• Local Requirements: A number of countries around the world, from the United Kingdom to Hong Kong, Australia, China, etc., have enacted sustainability disclosure requirements applying to companies in their respective jurisdictions, with various degrees of oversight and assurance. You can find an overview of some of these requirements in a Protiviti white paper, “Regulations and Demand for Accountability Set the Tone for the Future of ESG Disclosures.”

Stakeholder Dynamics Leading the Way

Besides regulations, there are market forces compelling organisations to provide detailed, accurate and data-backed reporting on their sustainability efforts. While investor pressure was the original impetus for such reporting a year or more ago, one of the main drivers today is pressure from other businesses – customers, suppliers and partners to the organisation – who need the data for their own reporting purposes.

Another equally important factor are the consumers and employees, who increasingly vote with their wallets and their feet based on the credibility of a company’s ESG claims. A recent study by IBM reveals that consumers increasingly focus on companies’ sustainability performance when making purchasing and employment decisions, and 70% of executives view ESG as a revenue enabler for that reason. The study also indicated that 40% of employees are willing to accept a lower salary at an environmentally and socially responsible company, and a quarter of those actually did so. Another joint study by McKinsey and NielsenIQ found products from consumer packaged goods companies that make ESG-related claims averaged 28% cumulative growth over the past five-year period, versus 20% for products that made no such claims.

Growing Emphasis on Reasonable Assurance Makes Internal Audit’s Role in ESG Reporting a Must

The simple fact that companies are under increasing pressure from many stakeholders, internal and external, to produce reliable and high-quality reporting on their sustainability efforts is reason enough for internal audit to be involved in the process. And as mandates tip the scale toward assurance over ESG matters – limited at first and reasonable thereafter – that involvement becomes essential.[1]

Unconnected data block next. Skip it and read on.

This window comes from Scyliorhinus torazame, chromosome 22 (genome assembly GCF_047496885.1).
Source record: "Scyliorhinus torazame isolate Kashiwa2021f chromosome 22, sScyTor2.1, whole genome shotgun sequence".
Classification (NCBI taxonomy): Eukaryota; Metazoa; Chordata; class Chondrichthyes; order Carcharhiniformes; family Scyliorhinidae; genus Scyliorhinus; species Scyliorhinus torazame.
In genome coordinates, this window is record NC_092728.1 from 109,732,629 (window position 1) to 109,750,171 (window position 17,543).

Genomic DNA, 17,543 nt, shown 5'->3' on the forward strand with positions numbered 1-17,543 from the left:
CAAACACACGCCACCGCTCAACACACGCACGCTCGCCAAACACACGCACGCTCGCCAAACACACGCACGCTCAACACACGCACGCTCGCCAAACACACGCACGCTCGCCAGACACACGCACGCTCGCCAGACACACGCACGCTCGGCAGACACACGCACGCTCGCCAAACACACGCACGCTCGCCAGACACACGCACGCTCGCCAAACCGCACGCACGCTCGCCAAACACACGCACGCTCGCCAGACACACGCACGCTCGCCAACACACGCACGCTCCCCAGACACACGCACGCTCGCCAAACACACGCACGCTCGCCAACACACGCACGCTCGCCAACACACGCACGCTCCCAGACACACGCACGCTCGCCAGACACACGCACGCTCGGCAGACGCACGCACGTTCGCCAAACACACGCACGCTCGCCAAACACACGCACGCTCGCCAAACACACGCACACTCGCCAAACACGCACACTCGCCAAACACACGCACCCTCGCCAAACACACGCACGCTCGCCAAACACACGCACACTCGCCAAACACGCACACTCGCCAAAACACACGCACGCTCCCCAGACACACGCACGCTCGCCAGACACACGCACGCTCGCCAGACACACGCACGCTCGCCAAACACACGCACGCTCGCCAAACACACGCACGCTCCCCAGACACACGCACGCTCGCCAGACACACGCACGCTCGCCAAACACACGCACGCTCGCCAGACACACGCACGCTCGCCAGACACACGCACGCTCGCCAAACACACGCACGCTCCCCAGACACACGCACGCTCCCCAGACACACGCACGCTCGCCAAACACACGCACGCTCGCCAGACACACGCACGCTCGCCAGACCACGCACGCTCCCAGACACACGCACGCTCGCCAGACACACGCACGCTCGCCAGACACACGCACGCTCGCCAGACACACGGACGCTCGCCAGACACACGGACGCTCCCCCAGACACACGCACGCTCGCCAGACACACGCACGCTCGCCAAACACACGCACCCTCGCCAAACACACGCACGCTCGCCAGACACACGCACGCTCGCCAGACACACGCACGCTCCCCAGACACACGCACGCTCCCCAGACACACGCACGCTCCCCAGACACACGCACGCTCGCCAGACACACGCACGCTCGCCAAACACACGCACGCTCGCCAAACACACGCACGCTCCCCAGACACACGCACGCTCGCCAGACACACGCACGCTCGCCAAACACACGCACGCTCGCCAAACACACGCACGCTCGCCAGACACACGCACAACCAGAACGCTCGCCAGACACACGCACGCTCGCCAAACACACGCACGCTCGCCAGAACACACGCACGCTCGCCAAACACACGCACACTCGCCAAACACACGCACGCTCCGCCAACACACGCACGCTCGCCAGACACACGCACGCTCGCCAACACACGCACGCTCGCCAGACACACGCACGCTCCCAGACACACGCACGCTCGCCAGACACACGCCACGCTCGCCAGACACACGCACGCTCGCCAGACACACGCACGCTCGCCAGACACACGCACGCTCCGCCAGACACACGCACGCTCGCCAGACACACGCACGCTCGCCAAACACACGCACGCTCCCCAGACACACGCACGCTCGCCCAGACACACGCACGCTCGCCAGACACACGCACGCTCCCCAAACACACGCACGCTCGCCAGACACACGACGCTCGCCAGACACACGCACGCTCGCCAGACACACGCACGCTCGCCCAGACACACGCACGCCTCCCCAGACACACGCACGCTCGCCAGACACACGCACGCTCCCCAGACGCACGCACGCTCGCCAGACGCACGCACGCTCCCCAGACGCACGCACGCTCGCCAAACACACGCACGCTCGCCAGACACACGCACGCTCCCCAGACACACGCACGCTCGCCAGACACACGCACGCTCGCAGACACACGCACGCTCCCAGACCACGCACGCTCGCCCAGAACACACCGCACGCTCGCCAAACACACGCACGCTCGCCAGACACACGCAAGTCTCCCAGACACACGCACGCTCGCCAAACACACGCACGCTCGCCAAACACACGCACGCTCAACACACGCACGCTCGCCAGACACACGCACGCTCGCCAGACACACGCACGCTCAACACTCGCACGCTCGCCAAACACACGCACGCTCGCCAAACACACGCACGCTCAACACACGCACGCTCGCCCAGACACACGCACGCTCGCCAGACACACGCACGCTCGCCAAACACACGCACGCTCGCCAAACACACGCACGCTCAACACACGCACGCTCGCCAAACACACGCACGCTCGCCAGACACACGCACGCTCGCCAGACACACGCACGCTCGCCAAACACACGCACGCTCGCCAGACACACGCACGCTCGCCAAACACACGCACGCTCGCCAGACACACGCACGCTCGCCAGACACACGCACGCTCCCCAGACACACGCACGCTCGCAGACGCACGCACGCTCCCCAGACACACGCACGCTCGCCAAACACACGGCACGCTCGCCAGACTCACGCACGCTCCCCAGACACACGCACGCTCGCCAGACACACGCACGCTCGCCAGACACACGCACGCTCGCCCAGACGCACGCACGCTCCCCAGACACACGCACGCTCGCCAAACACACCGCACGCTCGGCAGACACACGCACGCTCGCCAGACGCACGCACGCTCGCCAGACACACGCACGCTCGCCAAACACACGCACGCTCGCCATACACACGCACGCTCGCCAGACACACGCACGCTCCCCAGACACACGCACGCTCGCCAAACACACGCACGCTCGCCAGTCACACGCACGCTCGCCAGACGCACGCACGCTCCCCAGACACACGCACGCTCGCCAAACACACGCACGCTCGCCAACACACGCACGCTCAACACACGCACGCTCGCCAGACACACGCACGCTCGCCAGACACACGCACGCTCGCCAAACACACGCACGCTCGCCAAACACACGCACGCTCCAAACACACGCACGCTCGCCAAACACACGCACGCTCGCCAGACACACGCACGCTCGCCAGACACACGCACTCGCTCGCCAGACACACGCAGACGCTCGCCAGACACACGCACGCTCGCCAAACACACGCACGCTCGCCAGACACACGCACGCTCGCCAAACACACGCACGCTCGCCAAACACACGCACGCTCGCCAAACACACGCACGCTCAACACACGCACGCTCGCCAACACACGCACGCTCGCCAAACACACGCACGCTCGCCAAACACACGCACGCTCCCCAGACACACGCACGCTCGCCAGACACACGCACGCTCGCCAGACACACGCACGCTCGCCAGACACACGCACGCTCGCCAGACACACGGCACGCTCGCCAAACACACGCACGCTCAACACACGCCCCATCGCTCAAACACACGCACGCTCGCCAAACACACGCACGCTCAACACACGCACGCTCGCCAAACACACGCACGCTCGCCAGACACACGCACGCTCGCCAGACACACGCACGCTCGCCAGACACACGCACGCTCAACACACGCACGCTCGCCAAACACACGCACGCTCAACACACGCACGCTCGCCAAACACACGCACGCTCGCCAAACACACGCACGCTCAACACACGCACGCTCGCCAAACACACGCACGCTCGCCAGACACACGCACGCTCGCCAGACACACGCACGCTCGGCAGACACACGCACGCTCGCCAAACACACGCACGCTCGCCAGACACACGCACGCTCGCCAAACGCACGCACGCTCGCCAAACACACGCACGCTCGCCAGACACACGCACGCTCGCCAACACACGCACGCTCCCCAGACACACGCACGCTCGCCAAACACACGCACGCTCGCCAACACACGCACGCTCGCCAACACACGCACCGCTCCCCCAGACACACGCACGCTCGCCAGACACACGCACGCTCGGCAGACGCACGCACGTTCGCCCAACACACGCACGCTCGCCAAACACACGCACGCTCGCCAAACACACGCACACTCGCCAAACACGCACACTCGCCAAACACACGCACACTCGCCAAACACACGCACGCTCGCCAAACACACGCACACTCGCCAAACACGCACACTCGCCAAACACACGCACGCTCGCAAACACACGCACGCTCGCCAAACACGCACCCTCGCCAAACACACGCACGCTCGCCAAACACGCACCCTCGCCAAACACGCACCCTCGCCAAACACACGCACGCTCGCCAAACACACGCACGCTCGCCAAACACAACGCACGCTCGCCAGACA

Presently, nearly all large global companies disclose ESG information, but only 64% of companies are obtaining assurance and verification over some of the ESG information they provide. This percentage will grow in the future as the regulations phase in the reasonable assurance standard.

Further, interpretive guidance on internal control over sustainability reporting released by the Committee of Sponsoring Organisations of the Treadway Commission (COSO) in March 2023 emphasises that companies should leverage their internal audit functions to provide objective assurance and other advice before they turn to external assurance resources to validate their ESG data and disclosures. This COSO guidance is helpful to finance and internal audit professionals, who have substantial experience and “muscle memory” in applying the framework to financial reporting, which can be leveraged for controls over sustainability reporting.

These trends point to a role for internal audit in sustainability reporting that is likely to become part of the function’s core responsibility, and therefore likely to be added to the audit plan for most companies over the near term.


What Have Internal Audit Teams Discovered So Far?[2]

Internal audit functions that have already stepped into this new role have discovered some common problem areas. For example:

  • Much of the data used in drafting sustainability reports is derived from assumptions or its origins are not transparent to the organisation. As a result, this data can undergo significant change when scrutinised by internal audit.
  • Formalisation around internal controls over ESG data is insufficient or lacking. There is a clear need for training and education of the data owners, many of whom are new to the process.
  • Targets and commitments set by companies and announced publicly have emerged as an area of litigation risk. Many internal audits have found that the creation of some of these goals is not well founded, or organisations are lacking proper monitoring of progress.

If problems like these are not addressed, they can lead to regulatory fines, legal trouble or reputational damage.

Where Can Internal Audit Add Value in Sustainability Reporting?

As organisations determine ESG materiality and scope and identify topics, internal audit can step in to provide insight and value through a risk lens. Internal audit should also be involved as the organisation assesses its readiness to comply with the regulatory environment and help assess its commitments and targets.